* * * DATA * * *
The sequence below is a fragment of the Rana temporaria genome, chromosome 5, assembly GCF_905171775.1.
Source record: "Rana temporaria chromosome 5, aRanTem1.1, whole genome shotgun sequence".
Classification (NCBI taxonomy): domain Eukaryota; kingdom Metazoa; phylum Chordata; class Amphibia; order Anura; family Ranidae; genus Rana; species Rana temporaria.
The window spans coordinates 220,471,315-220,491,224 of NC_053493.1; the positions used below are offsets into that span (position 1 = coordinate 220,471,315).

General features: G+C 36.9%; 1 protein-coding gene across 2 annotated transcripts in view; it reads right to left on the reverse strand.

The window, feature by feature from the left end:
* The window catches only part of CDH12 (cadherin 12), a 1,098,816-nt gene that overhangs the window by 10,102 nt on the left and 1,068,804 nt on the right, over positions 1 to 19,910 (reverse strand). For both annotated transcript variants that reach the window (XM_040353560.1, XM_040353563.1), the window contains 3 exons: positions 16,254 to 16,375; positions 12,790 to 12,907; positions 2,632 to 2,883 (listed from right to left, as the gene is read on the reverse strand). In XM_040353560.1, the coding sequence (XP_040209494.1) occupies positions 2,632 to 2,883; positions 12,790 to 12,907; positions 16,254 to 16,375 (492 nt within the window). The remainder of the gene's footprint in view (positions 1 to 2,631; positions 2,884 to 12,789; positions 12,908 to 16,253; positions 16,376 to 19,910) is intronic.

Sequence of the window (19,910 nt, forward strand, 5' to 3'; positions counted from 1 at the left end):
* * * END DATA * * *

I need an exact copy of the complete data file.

The sequence below is a fragment of the Rana temporaria genome, chromosome 5, assembly GCF_905171775.1.
Source record: "Rana temporaria chromosome 5, aRanTem1.1, whole genome shotgun sequence".
Classification (NCBI taxonomy): domain Eukaryota; kingdom Metazoa; phylum Chordata; class Amphibia; order Anura; family Ranidae; genus Rana; species Rana temporaria.
The window spans coordinates 220,471,315-220,491,224 of NC_053493.1; the positions used below are offsets into that span (position 1 = coordinate 220,471,315).

General features: G+C 36.9%; 1 protein-coding gene across 2 annotated transcripts in view; it reads right to left on the reverse strand.

The window, feature by feature from the left end:
* The window catches only part of CDH12 (cadherin 12), a 1,098,816-nt gene that overhangs the window by 10,102 nt on the left and 1,068,804 nt on the right, over positions 1 to 19,910 (reverse strand). For both annotated transcript variants that reach the window (XM_040353560.1, XM_040353563.1), the window contains 3 exons: positions 16,254 to 16,375; positions 12,790 to 12,907; positions 2,632 to 2,883 (listed from right to left, as the gene is read on the reverse strand). In XM_040353560.1, the coding sequence (XP_040209494.1) occupies positions 2,632 to 2,883; positions 12,790 to 12,907; positions 16,254 to 16,375 (492 nt within the window). The remainder of the gene's footprint in view (positions 1 to 2,631; positions 2,884 to 12,789; positions 12,908 to 16,253; positions 16,376 to 19,910) is intronic.

Sequence of the window (19,910 nt, forward strand, 5' to 3'; positions counted from 1 at the left end):